Single Responsibility Principle for you

May 6, 2007

Quite simply, Single Responsibility Principle (SRP) states that

It states that every object should have a single responsibility, and
that all its services should be narrowly aligned with that
responsibility. The principle forms part of cohesion, a concept widely used in software development.

Source: Wikipedia

We all like to do several things in life. These are motivated by various factors ranging from the material to the spiritual. The materialistic reasons would be “need a paycheck”, “everybody’s doing it”, “this is in high demand a.k.a opportunistic”, “it is the next big thing” etc. that have no regard for your internal desire. The external reasons could motivate you and help the adrenaline pumping and you may be able to muster enough energy to get going but only for a while. That “little while” could be any where from days to an entire lifetime, unfortunately.
Choosing activities this way is going against the gravity and eventually the natural force will get you.

If only we heed the SRP, we can get some valuable tips.
I would translate the “Single Responsibility Principle” to “Single Purpose Principle.

I am sure we all have several interests but interests should never be confused for purpose in life. Just as every cell in the body has a unique purpose, we have one as well.
Of course, to get to this point, you may have to try out several gigs but it is important to bear in mind that your undying passion has to be uncovered and lived out.
Why should I care? Isn’t it enough if I have fun, one might ask.

It’s the same reason why every class, method, application, web site, organization should have a clear focus and purpose and serve a clear need. If not, even though it may look cool for a while, it will flounder and eventually fall apart.

Some questions that will help you find and/or clarify one’s purpose are:

What do you stand for?
What are you blogging about?
If you had a million dollars, what would you be doing?
What are your hobbies?
What would your eulogy be like?
Think of a time or times when you were in the “flow“.

For some, this may mean tweaking your career to a different form like researching, writing, talking and teaching about programming instead of programming itself or to something that is altogether different. I am sure you have heard of such stories.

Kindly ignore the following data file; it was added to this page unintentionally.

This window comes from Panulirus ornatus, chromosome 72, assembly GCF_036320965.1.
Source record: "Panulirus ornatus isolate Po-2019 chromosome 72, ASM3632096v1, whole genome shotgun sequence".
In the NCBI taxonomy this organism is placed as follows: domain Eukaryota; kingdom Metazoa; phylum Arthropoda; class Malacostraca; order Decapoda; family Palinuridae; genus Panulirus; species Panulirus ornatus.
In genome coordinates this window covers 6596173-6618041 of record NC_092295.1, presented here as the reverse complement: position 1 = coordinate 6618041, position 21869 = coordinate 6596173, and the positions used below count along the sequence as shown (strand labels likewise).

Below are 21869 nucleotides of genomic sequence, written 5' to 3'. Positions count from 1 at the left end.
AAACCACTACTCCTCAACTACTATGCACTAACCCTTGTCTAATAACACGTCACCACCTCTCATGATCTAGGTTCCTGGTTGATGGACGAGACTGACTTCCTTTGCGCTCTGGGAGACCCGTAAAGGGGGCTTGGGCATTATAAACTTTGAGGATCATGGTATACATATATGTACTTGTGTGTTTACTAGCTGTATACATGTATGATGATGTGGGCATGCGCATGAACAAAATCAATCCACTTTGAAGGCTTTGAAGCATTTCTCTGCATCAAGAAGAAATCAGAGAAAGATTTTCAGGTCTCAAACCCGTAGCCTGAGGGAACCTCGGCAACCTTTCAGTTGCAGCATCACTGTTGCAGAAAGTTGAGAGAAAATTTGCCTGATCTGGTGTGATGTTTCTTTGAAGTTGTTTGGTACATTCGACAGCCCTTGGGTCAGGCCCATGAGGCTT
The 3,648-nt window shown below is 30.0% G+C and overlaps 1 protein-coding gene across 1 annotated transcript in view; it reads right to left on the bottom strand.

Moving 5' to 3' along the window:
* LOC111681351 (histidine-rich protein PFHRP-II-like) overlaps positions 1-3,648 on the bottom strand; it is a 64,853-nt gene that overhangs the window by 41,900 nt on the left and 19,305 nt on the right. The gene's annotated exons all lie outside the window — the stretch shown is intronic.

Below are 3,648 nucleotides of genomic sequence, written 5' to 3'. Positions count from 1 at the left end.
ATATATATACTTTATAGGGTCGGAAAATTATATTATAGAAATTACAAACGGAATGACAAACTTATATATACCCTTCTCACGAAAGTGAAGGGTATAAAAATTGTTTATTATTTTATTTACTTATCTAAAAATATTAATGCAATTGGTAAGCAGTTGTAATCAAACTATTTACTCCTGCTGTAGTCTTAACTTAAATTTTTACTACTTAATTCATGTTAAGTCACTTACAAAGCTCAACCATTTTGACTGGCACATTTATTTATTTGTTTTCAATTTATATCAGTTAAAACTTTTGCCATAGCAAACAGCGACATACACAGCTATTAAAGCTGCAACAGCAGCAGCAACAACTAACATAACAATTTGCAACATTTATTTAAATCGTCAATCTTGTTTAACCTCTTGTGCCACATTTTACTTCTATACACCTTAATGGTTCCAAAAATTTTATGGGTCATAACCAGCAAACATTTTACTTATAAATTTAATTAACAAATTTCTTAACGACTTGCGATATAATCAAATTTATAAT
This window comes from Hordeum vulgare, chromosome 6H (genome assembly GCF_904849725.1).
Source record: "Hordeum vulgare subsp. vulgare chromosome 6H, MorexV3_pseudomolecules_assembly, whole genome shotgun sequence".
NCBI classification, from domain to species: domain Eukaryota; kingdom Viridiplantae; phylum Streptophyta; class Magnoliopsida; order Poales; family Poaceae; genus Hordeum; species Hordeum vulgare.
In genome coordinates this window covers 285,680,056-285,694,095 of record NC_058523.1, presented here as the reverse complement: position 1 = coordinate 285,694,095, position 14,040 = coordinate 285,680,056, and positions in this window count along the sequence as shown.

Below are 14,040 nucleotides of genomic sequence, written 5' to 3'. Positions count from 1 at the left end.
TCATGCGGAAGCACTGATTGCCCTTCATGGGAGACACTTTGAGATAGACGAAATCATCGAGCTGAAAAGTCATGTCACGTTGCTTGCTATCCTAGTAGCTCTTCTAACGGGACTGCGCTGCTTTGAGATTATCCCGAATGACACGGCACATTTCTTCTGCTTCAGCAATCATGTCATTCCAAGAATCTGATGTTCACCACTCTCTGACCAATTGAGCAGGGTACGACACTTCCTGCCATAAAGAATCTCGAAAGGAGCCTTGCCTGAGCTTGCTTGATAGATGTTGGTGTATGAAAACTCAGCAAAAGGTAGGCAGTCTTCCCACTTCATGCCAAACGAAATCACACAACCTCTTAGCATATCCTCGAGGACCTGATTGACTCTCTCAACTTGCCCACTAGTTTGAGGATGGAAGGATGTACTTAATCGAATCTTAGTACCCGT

There are several books, essays that have harped on this point.
Without going philosophical, simply I want to reiterate what has been emphasized many, many times but easily gets overlooked, ignored and forgotten, especially by the programmers:

Focus on the one thing that you can do no matter what happens, the one thing that will make you jump out of bed everyday, the one thing that you will do even if it didn’t pay as you would like, the one thing that will give you satisfaction, the one where you will forget to eat or sleep, the one where you will put your heart and soul into and expect nothing in return.

You may not be good at it when you start but just like any other thing, the more time you spend on it, you will get good at it. It is easy to spend more time on it because, it is your passion. Dwelling on such a thing blurs the distinction between work and play.

Once you find such a thing, then see how you can use it to serve as many people as possible. This will happen gradually.

The benefits of pursuing such a thing is that, the more time you spend on it, you will not only get good at it, but you will get remarkable at it. It may be a niche but you will be the expert. You will be able to express who you are through your work.
Fame and fortune may or may not knock on your doors but most certainly, you will be able to live your life to the fullest.

Look at the folks at 37signals. They found out that they stand for “Simplicity” and applied it to software design. The rest is history.

The next time, you want to go on a tirade in a forum against Ruby and Rails or Java, think again. Be constructive in your usage of your time. Remember if your goal is to have a life that is enjoyable, relaxing and satisfactory, then it will only happen when you are aligned with your purpose. Everything else is a distraction.